5. Photos inspire others and strengthen connections
When I was a child, we took two trips from California, where we lived, to Ohio, where my mother grew up. On those two trips I remember poring over the photo albums—white ink on black paper—of my mother’s childhood on the farm. The clothing, the equipment, and the implements of daily rural life in the 1930s and 40s fascinated me. They were so foreign to my experience.
In 2002 my family moved from California to New Mexico. Between prepping the old house to sell and moving into the new house, my completed scrapbooks were boxed up for almost a year. When we unpacked them, my then 13-year-old daughter spent hours each day, for a period of several weeks, not only going through the photos and stories of her own childhood but also of the years of our marriage before she was born. Our life together before her birth fascinated her. She couldn’t believe we camped so much and had so many parties!
Dr. Clay Routledge is a behavioral scientist, author and professor who specializes in the science of nostalgia and the incredible impact it can have on human happiness and connectedness. He partnered with Creative Memories to discuss the important work each was doing. Together, they wrote, “To be truly socially connected, people need to have strong and enduring relationships in which they feel valued or needed by others. Albums filled with cherished memories and reminders of great times with friends and family can provide a direct boost to positive mood, self-esteem, feelings of belongingness and a sense of meaning in life….
“Nostalgia is all good; it has been found to promote the thoughts, feelings and actions that lead to a fulfilling social life. Specifically, when people enjoy nostalgia, they not only feel more connected, loved and supported, they feel more socially confident, are more optimistic about their future social life, are more motivated to resolve relationship problems, are more driven to pursue relationship goals, and are more generous and kind to others.”
Dr. Deborah Gilboa is a parenting expert, Family Physician, international speaker, author, media expert and mom of four boys. She says that “organizing and displaying photographs connects children to our families, our values and our life goals for them.” Dr. Gilboa also states that photos teach responsibility, show respect and build resiliency in children.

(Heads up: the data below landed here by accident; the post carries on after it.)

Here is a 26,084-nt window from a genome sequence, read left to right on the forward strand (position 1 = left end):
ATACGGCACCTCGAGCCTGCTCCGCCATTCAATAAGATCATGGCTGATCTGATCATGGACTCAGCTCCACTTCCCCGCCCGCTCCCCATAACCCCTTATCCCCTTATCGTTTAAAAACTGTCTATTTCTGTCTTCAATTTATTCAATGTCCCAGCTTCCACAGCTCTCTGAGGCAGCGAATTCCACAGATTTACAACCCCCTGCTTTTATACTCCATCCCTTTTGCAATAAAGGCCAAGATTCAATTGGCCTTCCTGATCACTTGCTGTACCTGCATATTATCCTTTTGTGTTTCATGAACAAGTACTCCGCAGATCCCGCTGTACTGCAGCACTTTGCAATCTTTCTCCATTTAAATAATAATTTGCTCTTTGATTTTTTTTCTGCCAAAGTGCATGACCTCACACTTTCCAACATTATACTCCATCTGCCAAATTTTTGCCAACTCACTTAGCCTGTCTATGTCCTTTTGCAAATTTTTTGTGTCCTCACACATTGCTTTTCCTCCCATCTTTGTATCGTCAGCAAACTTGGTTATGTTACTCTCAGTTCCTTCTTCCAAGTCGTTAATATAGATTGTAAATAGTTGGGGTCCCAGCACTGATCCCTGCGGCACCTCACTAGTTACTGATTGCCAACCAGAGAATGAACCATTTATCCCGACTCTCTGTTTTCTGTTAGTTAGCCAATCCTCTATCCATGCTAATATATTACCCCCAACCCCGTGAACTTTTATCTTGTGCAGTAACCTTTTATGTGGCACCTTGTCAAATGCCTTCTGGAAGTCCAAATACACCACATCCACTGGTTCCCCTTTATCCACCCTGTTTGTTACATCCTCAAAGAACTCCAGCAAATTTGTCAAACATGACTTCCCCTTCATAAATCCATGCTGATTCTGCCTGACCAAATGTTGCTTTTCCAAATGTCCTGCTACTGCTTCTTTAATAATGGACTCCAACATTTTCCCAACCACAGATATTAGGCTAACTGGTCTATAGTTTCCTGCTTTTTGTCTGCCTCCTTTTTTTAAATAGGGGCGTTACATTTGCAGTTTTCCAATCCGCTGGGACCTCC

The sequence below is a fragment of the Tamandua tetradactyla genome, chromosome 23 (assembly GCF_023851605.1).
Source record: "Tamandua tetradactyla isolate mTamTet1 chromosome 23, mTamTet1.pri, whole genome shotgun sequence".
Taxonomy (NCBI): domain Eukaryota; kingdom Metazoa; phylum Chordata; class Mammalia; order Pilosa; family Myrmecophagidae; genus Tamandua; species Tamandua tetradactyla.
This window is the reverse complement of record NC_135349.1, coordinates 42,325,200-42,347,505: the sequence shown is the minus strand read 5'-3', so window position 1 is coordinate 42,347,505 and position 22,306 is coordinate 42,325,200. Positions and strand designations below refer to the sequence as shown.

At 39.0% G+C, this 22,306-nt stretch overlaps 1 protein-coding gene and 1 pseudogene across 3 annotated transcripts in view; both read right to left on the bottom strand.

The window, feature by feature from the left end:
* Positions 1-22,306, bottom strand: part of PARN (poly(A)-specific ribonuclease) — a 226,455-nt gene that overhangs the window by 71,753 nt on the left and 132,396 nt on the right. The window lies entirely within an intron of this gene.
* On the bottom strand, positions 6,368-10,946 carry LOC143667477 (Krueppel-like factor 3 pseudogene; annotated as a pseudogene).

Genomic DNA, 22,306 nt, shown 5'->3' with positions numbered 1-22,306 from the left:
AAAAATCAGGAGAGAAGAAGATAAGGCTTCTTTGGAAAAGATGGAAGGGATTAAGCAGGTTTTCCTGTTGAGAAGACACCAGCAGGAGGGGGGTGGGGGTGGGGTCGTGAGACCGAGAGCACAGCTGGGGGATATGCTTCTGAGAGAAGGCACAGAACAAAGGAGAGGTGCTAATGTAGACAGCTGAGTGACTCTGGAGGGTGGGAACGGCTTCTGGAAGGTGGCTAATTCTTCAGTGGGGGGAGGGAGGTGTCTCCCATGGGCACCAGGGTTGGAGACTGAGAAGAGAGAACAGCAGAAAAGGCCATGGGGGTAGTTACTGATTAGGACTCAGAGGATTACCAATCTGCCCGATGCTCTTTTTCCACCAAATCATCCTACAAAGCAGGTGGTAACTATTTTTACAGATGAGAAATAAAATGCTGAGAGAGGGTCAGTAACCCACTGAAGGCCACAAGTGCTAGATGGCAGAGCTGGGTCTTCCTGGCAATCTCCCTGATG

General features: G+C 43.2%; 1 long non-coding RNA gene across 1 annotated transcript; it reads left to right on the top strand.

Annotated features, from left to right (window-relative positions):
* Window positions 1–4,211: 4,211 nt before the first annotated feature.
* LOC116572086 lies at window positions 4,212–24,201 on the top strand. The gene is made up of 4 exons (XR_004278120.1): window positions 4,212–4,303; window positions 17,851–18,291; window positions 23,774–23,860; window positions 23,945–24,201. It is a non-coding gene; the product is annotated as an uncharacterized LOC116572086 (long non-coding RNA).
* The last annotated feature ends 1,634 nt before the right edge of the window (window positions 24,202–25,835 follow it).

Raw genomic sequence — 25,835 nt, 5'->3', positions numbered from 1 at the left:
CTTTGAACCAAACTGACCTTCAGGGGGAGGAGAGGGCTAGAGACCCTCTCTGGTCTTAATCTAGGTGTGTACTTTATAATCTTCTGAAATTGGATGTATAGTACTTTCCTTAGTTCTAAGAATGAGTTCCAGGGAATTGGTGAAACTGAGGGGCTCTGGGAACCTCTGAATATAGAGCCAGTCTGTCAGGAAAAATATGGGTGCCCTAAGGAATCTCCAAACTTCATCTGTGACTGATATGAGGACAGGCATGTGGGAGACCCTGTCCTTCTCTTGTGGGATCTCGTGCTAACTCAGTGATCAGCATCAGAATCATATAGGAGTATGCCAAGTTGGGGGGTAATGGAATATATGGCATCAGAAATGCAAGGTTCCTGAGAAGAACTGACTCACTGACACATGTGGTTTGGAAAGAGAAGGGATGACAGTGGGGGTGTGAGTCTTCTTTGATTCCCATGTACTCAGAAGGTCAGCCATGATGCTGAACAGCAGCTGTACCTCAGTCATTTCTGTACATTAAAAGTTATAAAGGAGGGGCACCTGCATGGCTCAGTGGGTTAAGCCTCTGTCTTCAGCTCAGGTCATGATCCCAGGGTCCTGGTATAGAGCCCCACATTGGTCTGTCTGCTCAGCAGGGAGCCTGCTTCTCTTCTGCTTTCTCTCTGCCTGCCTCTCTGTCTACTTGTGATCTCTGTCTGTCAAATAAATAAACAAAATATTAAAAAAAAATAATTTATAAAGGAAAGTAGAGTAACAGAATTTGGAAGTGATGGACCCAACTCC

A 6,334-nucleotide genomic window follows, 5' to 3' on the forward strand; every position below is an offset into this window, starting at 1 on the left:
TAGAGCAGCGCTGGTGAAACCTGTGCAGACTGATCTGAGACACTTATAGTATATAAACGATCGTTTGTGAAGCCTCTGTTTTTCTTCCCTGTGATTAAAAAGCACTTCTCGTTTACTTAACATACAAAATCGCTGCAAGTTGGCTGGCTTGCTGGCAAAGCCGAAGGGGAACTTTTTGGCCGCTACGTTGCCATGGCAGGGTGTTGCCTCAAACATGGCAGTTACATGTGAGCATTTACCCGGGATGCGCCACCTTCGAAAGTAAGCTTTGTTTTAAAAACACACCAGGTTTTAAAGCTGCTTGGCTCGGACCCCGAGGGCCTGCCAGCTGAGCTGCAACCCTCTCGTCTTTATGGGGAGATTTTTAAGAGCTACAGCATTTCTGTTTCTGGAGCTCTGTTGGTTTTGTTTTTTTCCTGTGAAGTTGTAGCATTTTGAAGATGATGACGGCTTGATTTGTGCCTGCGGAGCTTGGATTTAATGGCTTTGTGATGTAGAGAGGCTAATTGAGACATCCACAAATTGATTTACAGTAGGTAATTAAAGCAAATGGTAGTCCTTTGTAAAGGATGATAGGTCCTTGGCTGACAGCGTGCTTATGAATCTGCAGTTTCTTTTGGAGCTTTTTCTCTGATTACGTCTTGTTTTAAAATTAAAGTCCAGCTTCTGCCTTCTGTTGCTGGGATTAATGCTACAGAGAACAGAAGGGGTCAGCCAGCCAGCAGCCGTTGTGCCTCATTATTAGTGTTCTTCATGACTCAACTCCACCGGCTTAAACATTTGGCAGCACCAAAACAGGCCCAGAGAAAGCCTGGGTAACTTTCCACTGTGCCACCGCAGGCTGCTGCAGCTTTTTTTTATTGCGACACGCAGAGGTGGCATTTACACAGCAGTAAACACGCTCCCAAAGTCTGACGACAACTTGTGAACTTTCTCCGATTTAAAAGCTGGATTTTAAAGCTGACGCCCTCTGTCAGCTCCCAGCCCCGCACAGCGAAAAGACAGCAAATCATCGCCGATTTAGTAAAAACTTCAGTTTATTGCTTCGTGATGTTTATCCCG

So do it for them—for your children, your grandchildren and beyond. It’s important that you do, even if they don’t yet realize the value.
6. It will make you feel amazing!
You’ll feel lighter and freer. One client told me “This is, by far, the best money I have ever spent.” It is life changing when we deal with clutter, and when that clutter is not junk, but meaningful memories, the impact is so much greater.
So I invite you to tackle the challenge. Get those photos out of boxes and drawers, out of developing envelopes, off various devices. They really don’t have to live there anymore.
I have two options for you:
The first one is that you can download the free guide, “Insider’s Guide to Photo Organizing.”. This will also add you to my email list where I share my best tips and tricks for taming your photo chaos.
The second option is to book a free call with me. You can tell me all about your photos and memories so I can hear what you want and need. Then I can tell you how I work so you can decide if that works for you.
Tell me in the comments below if your photo collection is like the nagging, hungry puppy, or the scared, silent bunny. And if you have a better metaphor, I would love to read it!